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How iPhone 3.0 May Revolutionize The Smartphone Industry

With a new business model for third-party software, peer-to-peer networking, and richer interfaces for third-party hardware, Apple's got a potential game-changer in iPhone 3.0.

It's easy to see why many people were underwhelmed by Apple's iPhone 3.0 sneak peek last Tuesday. Most of the attention focused on dull features like cut-and-paste and multimedia messaging -- capabiliites that have long been in demand by iPhone users, but which competitors have had for a long time now.

Eric Zeman sniffed that the announcement added features from 2007 to the iPhone. Ed Hansberry asked whether Apple pushed the mobile device forward with iPhone 3.0 and provided an answer: No.

I think I can see how Eric and Ed came to their conclusions. Early reports and blogging about the new iPhone focused on Apple finally getting features, like cut-and-paste and multimedia messaging, where the device lagged far behind its competitors. Catch-up games are just plain boring.

iPhone 3.0, however, does have three features which will be game-changing, if Apple and its developers exploit those features to their full potential. Apple revolutionized the cell phone industry when it introduced the iPhone in 2007. The company did it again last year when it introduced the iPhone 3G and App Store. And now it looks like it will happen a third time when iPhone 3 software ships in the second half of 2009.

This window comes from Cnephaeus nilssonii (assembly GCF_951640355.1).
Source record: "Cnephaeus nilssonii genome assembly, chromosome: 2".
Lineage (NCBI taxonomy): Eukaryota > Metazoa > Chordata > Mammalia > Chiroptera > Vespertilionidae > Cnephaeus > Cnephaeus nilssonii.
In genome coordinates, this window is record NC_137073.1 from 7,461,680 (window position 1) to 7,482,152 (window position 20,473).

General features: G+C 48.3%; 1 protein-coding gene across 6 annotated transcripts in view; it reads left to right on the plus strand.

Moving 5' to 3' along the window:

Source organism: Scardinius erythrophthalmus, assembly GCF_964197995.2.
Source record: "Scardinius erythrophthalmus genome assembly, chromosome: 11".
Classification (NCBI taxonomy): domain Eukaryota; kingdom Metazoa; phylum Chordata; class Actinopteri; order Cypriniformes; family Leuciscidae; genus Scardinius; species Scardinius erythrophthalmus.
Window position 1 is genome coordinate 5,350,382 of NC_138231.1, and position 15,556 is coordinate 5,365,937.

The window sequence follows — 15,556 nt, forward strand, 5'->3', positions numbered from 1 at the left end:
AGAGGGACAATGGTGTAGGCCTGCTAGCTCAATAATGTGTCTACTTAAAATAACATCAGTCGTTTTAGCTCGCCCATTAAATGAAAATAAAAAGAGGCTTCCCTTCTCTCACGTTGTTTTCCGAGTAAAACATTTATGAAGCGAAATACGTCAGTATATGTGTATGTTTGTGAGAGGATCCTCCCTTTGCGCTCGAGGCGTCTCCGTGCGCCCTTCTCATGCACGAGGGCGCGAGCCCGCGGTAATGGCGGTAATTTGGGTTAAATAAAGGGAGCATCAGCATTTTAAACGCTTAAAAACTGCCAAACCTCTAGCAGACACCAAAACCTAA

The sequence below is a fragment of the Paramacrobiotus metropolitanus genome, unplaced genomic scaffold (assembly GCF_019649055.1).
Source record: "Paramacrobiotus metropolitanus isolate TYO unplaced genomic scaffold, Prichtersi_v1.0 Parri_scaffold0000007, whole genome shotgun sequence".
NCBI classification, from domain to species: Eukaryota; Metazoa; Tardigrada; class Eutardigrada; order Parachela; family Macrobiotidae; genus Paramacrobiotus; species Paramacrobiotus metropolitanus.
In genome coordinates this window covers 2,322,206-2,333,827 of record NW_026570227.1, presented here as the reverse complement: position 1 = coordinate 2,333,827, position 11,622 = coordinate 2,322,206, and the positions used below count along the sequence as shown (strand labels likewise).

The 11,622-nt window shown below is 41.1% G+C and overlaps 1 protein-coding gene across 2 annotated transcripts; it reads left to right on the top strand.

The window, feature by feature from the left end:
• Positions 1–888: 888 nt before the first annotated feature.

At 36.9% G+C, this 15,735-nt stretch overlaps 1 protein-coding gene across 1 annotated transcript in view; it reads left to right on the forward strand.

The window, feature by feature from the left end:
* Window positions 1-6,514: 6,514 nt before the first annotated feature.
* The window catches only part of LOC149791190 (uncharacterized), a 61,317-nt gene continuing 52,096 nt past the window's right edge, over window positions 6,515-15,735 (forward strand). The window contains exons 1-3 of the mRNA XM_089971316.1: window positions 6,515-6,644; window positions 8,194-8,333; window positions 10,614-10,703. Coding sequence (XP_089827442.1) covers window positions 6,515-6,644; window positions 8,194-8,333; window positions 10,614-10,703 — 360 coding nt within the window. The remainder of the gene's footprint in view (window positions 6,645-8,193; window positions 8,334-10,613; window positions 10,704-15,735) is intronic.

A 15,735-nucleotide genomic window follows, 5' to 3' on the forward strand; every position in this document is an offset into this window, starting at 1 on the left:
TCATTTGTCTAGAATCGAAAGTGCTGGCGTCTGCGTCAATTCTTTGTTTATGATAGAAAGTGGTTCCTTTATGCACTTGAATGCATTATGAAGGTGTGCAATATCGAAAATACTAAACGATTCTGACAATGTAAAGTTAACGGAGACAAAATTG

The three features that can revolutionize the smartphone industry are peer-to-peer networking, APIs for hardware add-ons, and sales within applications.

Let's take them one at a time.

Peer-To-Peer Networking

The iPhone 3.0 software will enable peer-to-peer connections between iPhones and iPod Touches over Bluetooth, if they're near each other physically. The demo Apple provided on Tuesday was dead simple -- anybody who's tried to pair a headset with a cell phone knows it can be mildly confusing, but the peer-to-peer networking on the iPhone 3.0 software doesn't require pairing. Simply press a button in any app enabled for peer-to-peer connectivity, and the device will search for nearby iPhones and Touches that are running the same app. The other person taps a button to accept an incoming connection, and you're linked.

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